Does corporate tax avoidance in Europe cost €160-190?


Interviewees for jobs at Google are famously are asked fiendish questions like “how much does the Empire State Building weigh?” or “how many piano tuners are there in Chicago?”.[1]  The point of these ‘Fermi questions’ is not that there is a right answer, but that quick thinking applicants can combine the knowable (the population of Chicago), with the guessable (how prevalent is piano ownership? how often are they tuned?) and come up with plausible order-of-magnitude estimate.

The state of the art in estimating the cost of tax avoidance is somewhat similar. There are few known quantities, and the terms and concepts in the question are often vaguely specified. The impact of these numbers though, is more significant than a job interview brainteaser, as they shape the debate around how to strengthen and modernise international tax systems. All too often, even when carefully caveated, the numbers get picked up and used in ways that inflate their scale, and which allow rough guesstimates to be mistaken for empirical findings.

“€160-190 billion”…really?

In the run up to the final negotiation of the EU Anti-Tax Avoidance Directive last week the European Parliament put out a statement and infographic that Tax avoidance by companies cost EU countries €160-190 billion in lost revenue a year”.

Screen Shot 2016-06-22 at 13.18.21

The number is drawn from a research paper which was commissioned by the EU Parliamentary Research Services and written by Dr Robert Dover, Dr Benjamin Ferrett, Daniel Gravino, Professor Erik Jones and Silvia Merler. If you are interested in the issues the paper is worth reading in full. It also includes the data used in the calculations.

One thing you will notice (it is the first line of the abstract) is that the authors do not say that tax avoidance costs €160-190 billion at all. Their core estimate is €50-70 billion. They offer the €160-190 figure as an ‘overestimate’ based on a second, simpler methodology.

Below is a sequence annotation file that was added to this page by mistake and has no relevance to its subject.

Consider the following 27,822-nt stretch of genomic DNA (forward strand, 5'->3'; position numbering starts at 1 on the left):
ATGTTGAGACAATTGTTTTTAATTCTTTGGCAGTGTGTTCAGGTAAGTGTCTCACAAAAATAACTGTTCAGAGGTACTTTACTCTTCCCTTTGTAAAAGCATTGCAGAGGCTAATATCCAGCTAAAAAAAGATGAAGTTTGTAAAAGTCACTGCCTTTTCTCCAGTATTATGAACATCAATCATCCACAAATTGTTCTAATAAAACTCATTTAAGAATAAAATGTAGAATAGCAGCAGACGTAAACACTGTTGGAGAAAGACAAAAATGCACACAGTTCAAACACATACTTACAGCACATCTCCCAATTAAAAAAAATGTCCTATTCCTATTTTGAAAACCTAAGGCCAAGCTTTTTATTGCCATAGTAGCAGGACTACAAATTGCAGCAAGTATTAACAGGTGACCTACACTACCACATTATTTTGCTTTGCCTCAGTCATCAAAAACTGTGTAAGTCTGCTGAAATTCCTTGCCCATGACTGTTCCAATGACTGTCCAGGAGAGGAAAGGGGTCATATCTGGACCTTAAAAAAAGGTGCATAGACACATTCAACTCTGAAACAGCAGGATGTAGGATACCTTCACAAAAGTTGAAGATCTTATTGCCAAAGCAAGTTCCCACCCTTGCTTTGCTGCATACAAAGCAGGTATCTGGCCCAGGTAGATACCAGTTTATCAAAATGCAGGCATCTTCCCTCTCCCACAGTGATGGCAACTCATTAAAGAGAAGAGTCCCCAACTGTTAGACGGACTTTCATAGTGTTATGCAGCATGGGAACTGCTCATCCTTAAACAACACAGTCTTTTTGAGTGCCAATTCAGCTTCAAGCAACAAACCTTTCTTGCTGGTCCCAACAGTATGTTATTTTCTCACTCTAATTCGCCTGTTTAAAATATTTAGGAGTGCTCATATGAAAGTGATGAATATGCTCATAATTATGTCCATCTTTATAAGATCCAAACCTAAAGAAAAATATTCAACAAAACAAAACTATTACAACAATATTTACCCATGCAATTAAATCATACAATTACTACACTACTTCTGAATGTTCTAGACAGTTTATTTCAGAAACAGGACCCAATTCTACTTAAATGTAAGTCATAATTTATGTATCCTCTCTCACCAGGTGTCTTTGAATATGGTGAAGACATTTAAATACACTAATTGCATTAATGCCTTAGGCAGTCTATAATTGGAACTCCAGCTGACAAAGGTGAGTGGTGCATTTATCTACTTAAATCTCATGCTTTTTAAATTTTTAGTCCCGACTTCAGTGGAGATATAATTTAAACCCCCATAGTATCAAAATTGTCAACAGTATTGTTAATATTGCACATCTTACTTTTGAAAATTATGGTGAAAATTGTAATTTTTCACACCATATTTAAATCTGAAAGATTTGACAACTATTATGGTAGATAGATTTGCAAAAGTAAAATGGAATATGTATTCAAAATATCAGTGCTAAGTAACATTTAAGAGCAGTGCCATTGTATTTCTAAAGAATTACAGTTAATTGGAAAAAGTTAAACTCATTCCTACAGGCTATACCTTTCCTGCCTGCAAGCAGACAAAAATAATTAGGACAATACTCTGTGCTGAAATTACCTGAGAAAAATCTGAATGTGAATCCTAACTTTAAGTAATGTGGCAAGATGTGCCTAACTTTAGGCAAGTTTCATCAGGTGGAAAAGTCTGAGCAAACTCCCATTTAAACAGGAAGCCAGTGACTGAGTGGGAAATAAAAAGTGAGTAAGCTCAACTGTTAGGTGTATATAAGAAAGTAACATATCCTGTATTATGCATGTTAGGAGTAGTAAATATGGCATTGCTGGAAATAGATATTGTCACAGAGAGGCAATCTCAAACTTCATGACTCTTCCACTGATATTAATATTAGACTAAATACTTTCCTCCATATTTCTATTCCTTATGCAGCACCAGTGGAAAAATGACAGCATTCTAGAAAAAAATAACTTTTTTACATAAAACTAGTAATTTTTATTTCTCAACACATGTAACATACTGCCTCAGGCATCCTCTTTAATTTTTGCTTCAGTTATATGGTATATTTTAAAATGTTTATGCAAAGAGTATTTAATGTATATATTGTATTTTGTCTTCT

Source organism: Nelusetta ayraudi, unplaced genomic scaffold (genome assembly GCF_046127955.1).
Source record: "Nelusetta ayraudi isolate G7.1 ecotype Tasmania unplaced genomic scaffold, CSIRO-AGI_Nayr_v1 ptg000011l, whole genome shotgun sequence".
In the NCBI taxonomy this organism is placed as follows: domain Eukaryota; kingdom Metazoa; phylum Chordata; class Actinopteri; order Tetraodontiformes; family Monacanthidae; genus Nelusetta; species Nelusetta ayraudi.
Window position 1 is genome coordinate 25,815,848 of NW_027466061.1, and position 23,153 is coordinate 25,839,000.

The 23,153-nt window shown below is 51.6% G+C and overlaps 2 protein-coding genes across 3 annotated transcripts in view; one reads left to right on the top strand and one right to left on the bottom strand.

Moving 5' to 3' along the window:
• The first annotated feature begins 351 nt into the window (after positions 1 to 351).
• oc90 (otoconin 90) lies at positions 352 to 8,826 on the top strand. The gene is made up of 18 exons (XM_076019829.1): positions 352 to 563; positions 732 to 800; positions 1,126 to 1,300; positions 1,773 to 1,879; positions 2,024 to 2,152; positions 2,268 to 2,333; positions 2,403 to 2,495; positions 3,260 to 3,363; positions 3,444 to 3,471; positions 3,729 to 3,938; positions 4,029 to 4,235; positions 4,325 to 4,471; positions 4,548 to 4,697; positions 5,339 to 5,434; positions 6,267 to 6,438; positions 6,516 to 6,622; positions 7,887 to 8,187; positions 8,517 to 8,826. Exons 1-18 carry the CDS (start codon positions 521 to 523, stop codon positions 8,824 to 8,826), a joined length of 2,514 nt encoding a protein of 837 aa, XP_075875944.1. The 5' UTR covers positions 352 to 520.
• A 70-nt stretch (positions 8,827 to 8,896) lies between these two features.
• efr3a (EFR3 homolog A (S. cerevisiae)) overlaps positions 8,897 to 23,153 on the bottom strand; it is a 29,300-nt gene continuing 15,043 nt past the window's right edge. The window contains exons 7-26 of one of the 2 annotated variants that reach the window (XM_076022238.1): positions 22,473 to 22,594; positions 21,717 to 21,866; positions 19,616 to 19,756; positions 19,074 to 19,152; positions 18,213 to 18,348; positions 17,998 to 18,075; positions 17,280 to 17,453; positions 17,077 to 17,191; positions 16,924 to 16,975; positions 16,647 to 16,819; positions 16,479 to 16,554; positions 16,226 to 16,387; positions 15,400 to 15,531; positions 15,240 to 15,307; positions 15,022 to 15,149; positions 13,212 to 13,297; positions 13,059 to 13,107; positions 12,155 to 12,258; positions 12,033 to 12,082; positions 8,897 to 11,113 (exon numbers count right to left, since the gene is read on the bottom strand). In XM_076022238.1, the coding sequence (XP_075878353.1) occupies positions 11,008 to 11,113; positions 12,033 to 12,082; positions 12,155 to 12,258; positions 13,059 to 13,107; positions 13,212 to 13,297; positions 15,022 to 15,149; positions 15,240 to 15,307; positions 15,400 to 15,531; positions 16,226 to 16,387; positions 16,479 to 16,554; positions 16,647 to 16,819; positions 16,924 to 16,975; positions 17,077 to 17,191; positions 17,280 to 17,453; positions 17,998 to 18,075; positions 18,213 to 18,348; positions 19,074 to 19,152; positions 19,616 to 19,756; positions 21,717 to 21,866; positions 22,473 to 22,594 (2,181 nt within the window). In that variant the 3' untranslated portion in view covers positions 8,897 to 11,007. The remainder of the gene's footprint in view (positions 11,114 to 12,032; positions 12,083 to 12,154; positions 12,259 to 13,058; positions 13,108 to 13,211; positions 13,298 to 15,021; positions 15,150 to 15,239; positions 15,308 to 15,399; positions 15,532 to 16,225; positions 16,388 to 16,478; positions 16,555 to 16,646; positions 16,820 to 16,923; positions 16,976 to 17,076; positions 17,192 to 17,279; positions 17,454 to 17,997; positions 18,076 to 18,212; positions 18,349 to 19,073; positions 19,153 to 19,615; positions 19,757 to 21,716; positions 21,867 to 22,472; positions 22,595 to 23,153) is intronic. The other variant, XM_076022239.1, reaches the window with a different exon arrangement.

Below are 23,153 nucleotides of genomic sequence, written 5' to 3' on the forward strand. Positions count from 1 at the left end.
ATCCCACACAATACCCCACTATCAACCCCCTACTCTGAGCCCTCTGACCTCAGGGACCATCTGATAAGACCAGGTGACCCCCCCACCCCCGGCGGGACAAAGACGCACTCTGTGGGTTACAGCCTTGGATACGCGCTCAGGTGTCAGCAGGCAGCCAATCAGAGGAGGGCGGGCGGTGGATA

The explanation for these numbers on pages 13-16, although it is a little hard to understand. This blog post (which draws on discussions with the tax blogger Fairskat (Rasmus Corlin Christensen) and Iain Campbell of ARC, as well as with two of the authors Bob Dover and Erik Jones) is an attempt to clarify the basis for the two sets of estimates before the €160-190 figure passes into folklore.

Estimating tax gaps

The basic idea for estimating the cost of tax avoidance is to compare the amount of tax revenue that is collected (the orange area) with the amount that would be collected if the avoidance behaviours did not happen (the red line).


However in practice such top-down estimates are notoriously unreliable and prone to pitfalls. The word ‘avoidance’ can mean many things to many people, so first there is the problem of establishing a clear definition. Then there is the problem of estimating the counter-factual tax bill from sparse and imperfect data.

Dover et al. describe  aggressive tax planning and tax avoidance as ‘ostensibly legal practices [..] using often sophisticated business and accountancy practices to minimise a company’s tax liability’. They estimate their scale by drawing on data from national accounts as a gauge of the total net value-added generated by for-profit companies in each country. They take this as a proxy for taxable corporate profits and multiply it by the headline corporate tax rate in each country to calculate the corporate income tax potential.

They note that the gap between this number and what is actually collected will include factors such as accounting differences between the ‘assumed’ and ‘true’ tax base, legislated tax incentives and reliefs, and weaknesses in compliance and enforcement, as well as avoidance.


Putting a number on it

The € 160-190 billion figure is reached by ignoring these real-world factors and simply taking the whole of the gap between the calculated potential and the tax revenue collected as avoidance through international profit shifting.